Today, I purchased Audioease's Altiverb in the Netherlands. When I went to the Web page to answer the challenge/response question, there was no page! I tried over and over. I sent an e-mail. No response. I telephoned and got a voice message.
Someone needs to hold these companies responsible for customer support. These two programs I mentioned cost $1,700 between the two.
I think that even though it is kind of “biting the hand that feeds you,” these companies [are] accountable for the stuff they sell.
THE OPEN SOURCE TRAIN STAYS ON TRACK
I've always enjoyed the “Bitstream” column; I've found it extremely informative and helpful on many occasions at key moments.
I'd like to make a comment about your most recent Mix articles [November and December, 2003]. The column was about Open Source solutions. Thanks for driving this train in your discussions, by the way!
The comment I take a bit of exception to was something to the effect of “I have a friend who just gave up trying to get a Web server up and running on Linux and went to M$/IIS because it was so much easier to setup.”
I have to agree: Certainly, it is much easier to deal with GUIs and get an M$/IIS box up and running. However, if the user isn't super-proactive about patch updates, They will be more likely to contribute to the propagation of new Web-related viruses, worms, etc.
This doesn't mean Apache is impenetrable, but as an Open Source product, it is tested for exploits. In accordance with your theme, you ought to have suggested to this person to:
- Install Windows, get IIS running.
- Install Apache on the Windoze box, get familiar with the configuration files, including restricting.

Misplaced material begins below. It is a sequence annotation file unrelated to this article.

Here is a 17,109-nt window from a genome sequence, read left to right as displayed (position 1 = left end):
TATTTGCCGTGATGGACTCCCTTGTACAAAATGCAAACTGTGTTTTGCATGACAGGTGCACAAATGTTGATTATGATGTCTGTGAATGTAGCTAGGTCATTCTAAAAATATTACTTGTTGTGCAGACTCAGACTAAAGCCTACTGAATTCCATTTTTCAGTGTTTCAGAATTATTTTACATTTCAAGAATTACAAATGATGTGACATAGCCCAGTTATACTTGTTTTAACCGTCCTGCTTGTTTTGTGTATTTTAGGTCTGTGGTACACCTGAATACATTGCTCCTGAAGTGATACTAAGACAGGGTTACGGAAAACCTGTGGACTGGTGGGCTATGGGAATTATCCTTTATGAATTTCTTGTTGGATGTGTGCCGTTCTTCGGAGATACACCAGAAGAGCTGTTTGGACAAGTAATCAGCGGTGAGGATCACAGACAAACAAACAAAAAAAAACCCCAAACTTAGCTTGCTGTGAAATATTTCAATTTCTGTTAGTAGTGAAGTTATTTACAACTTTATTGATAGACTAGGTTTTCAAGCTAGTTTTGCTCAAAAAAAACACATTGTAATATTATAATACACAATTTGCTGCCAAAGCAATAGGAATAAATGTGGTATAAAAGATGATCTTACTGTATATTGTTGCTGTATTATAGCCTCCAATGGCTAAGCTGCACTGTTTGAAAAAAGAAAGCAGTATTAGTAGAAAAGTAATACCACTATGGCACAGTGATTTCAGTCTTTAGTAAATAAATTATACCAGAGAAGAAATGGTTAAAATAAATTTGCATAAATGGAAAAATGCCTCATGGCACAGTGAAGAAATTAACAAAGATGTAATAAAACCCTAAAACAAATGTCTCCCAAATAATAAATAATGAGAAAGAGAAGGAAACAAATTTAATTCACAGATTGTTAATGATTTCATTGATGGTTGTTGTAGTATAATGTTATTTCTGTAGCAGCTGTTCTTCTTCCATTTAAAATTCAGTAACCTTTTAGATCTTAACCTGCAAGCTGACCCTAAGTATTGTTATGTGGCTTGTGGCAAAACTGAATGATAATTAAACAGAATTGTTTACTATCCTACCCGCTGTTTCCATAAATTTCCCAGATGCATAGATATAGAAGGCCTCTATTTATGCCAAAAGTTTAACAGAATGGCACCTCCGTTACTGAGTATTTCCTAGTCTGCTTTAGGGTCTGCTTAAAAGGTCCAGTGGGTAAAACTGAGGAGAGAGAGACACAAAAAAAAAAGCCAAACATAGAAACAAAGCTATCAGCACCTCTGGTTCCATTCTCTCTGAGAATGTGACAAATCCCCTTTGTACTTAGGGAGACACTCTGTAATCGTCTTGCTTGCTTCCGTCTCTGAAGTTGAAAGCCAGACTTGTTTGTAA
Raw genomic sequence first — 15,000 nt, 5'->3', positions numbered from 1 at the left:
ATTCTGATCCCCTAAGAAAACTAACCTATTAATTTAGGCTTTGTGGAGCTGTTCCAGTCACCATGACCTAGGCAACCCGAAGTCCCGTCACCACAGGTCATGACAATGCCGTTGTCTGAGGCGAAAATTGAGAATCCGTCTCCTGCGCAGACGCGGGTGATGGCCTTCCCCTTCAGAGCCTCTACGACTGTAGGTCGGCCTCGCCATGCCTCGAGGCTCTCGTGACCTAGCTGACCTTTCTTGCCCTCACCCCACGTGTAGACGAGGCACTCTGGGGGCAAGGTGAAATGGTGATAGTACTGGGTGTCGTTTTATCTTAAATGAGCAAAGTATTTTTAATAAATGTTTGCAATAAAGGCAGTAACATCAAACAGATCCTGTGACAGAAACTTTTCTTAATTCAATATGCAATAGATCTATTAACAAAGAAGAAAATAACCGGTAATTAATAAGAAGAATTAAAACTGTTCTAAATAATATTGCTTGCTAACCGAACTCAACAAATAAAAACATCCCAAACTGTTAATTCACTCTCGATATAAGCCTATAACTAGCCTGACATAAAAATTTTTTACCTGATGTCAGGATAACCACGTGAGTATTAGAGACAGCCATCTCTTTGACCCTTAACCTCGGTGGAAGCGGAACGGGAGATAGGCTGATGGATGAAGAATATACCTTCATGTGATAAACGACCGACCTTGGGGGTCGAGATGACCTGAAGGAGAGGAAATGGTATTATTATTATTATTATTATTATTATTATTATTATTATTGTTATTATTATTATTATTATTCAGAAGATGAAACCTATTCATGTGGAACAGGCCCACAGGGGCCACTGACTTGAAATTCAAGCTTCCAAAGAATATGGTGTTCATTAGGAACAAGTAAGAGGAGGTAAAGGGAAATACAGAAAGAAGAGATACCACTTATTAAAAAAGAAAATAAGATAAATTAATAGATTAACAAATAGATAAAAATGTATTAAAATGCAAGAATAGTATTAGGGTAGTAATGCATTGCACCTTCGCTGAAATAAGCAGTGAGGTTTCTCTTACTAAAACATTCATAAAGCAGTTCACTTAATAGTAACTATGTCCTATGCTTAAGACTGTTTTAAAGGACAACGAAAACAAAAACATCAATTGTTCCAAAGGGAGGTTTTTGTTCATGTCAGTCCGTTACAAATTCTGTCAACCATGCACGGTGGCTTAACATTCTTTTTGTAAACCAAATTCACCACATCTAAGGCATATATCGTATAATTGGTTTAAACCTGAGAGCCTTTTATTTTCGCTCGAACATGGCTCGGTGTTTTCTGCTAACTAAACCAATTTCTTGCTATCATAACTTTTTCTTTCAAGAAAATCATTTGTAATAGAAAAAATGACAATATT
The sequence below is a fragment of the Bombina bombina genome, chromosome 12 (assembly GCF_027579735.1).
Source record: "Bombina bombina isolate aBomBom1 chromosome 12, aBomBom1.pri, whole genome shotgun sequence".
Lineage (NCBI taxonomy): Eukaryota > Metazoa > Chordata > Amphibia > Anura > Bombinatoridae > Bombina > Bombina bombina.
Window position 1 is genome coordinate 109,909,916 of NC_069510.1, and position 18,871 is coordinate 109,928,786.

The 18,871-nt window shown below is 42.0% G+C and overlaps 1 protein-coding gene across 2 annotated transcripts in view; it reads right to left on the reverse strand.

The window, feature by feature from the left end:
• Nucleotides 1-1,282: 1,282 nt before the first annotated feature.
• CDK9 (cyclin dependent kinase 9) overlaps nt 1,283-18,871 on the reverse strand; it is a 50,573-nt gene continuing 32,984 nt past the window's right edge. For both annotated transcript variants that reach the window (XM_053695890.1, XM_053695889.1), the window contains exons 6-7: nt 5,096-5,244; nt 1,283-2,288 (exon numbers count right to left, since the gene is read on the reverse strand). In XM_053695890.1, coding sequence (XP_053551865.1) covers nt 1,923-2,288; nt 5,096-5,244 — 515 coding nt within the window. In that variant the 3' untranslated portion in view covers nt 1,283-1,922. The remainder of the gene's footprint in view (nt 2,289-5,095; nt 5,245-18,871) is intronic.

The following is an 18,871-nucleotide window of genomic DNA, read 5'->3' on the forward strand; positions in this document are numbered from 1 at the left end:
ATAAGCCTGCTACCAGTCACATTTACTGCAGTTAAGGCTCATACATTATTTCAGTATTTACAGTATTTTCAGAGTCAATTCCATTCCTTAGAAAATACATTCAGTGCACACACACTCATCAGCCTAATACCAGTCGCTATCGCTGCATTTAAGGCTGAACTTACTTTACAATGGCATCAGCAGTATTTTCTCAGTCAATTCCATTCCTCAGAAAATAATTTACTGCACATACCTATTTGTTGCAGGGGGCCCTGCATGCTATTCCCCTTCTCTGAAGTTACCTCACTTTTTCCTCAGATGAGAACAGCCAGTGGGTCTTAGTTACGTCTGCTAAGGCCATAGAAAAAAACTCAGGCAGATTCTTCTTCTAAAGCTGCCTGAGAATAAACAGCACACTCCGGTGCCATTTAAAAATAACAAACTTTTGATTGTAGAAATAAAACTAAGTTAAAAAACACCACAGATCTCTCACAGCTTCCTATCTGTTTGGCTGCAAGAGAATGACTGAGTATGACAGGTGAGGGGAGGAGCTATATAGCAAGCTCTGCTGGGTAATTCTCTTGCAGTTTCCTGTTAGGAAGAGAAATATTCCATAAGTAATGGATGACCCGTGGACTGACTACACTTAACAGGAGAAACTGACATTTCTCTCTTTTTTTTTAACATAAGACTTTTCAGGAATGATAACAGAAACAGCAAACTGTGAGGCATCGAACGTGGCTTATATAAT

- Install Linux on a test machine and follow the tutorials and its easy-to-follow GUI defaults for installing the OS.
There is so much documentation for Apache and Red Hat OS that one really has to spend a little time and will have Red Hat up and running, serving Web pages via Apache more efficiently and more securely than an M$ implementation. (The box won't have to be rebooted when it gets into a state of funk, either!)
Of course, once the box is up and running, one needs to find out about how to harden the OS, the Web server and turn off all unnecessary applications.This is probably the most intimidating part, because Linux runs many programs with the default install that are particularly vulnerable and ought to be turned off. The server should only have apps listening that the user requires!
The main point I'm hoping to make is that you gotta keep driving this Open Source Train! Don't let someone who wants to run a simple Web server on Linux fail and revert back to M$!
I can't yet get away from running Logic on Windows because I can't afford a Mac! I've [got] too much riding on my M$ gravy train! I don't mind paying developers for a kick-ass app like Logic and plug-ins if I can run it on my own custom kernel!
Send Feedback to Mixmixeditorial@primediabusiness.com